On 19 February 2020, Commissioner for Agriculture Janusz Wojciechowski met Maurizio Reale, the president of the EESC’s NAT section to explore possibilities for cooperation.
Sezione Agricoltura, sviluppo rurale, ambiente (NAT) - Related News
Alla sessione plenaria del 20 febbraio scorso, il Comitato economico e sociale europeo (CESE) ha dato il benvenuto ai promotori dell'iniziativa dei cittadini europei Eat Original - Smaschera il tuo cibo, il cui obiettivo è chiedere alla Commissione europea di imporre un'etichettatura obbligatoria di origine per tutti i prodotti alimentari, al fine di prevenire le frodi e garantire il diritto dei consumatori all'informazione.
La lotta contro il cambiamento climatico è stata uno dei punti principali all'ordine del giorno della sessione
The EESC considers it crucial to improve implementation of the Environmental Crime Directive to ensure the best possible environmental protection in the EU.
The European Economic and Social Committee (EESC) is deeply concerned with the growing disconnect between the climate emergency and the political answers to the climate crisis at COP25. Without any clear signs of increased ambition by the major polluters despite the continuous rise of emissions, the EESC expects the EU to take the lead and deliver on its promise of a growth that gives back more than it takes away.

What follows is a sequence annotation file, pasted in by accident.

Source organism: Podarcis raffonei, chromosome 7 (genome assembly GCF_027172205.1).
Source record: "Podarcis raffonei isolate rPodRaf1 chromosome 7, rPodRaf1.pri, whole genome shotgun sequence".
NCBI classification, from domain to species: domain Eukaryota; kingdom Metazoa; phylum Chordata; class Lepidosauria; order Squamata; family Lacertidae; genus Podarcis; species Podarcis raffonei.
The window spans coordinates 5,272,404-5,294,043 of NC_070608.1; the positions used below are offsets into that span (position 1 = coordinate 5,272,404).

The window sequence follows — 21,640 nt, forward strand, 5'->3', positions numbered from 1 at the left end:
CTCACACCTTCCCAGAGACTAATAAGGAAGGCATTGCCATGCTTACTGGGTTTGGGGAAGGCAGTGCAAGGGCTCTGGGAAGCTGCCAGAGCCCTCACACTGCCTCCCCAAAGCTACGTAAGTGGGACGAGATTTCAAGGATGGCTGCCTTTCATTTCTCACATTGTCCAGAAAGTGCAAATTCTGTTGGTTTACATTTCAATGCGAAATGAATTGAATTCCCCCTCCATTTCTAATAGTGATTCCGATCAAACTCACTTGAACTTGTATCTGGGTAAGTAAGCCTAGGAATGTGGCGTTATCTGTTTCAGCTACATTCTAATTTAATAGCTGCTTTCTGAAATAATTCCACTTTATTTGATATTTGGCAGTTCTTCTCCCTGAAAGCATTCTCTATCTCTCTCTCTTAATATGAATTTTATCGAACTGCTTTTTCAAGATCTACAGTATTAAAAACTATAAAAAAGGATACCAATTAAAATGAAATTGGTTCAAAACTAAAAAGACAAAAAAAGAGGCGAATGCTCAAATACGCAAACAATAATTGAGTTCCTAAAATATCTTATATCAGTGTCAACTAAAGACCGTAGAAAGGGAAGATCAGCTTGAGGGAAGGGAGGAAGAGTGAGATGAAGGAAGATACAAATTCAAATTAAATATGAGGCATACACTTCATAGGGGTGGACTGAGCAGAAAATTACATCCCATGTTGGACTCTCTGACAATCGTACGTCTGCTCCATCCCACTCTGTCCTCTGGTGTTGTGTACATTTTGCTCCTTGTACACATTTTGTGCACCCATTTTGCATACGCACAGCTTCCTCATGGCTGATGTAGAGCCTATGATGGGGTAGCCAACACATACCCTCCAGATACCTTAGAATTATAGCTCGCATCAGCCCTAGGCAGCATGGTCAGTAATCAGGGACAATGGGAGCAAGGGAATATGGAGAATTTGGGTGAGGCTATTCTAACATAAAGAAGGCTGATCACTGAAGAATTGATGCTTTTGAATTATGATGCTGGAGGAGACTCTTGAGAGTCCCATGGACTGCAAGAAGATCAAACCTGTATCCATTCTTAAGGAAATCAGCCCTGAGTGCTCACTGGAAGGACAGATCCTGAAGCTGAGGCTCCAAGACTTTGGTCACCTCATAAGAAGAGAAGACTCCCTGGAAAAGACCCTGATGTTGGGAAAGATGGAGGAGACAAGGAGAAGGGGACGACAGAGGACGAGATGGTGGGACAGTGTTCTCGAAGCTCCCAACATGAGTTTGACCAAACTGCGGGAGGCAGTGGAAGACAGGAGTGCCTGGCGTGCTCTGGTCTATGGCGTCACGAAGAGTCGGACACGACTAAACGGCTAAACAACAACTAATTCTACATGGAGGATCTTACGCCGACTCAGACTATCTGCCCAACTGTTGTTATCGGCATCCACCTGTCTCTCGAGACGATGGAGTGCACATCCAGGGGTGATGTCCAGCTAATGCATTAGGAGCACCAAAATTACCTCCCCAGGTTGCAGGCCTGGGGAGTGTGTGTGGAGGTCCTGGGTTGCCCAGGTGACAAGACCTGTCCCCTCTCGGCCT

The European Economic and Social Committee (EESC) believes that tackling the social question is absolutely crucial to achieve the United Nations 2030 Agenda on Sustainable Development in the EU. The implementation of the 17 Sustainable Development Goals (SDGs) requires merging the social with the economic and environmental dimensions of sustainability, bringing about a systemic change and overcoming the silo thinking prevalent in current EU strategies. The "new deal" announced by the Commission President-elect should therefore be a Green and Social Deal ensuring that no one is left behind in the transition to a sustainable and carbon-neutral Europe.
This is key to boosting rural areas and making them more attractive,
along with robust CAP measures targeted at young farmers.
Cooperation and partnership between the European Union, national governments and civil society will be crucial for fostering the generational renewal of the farming population.
Fisheries, aquaculture and algae cultivation are crucial to increasing sustainable aquatic food production in the EU, promoting food security and creating economic growth and sustainable jobs. The potential of the blue bio-economy remains untapped in the EU. The EESC therefore recommends introducing pan-European pilot projects, and based on their results tapping the sector's full potential with the involvement of both local stakeholders and the scientific community.
One year after the European Commission had launched its updated European Bio-economy Strategy, the European Economic and Social Committee (EESC) together with the Commission and the Committee of the Regions (CoR) organised an event on European Bio-economy: Regions, Cities and Civil Society on October 16th 2019, in Brussels.
Sustainable development must be at the heart of the future of Europe. If we want to achieve the UN Sustainable Development Goals (SDGs) by 2030, we need to act now. The time for reflection is over, urges the European Economic and Social Committee (EESC) in its recent opinion on the Commission's Reflection Paper "Towards a Sustainable Europe by 2030".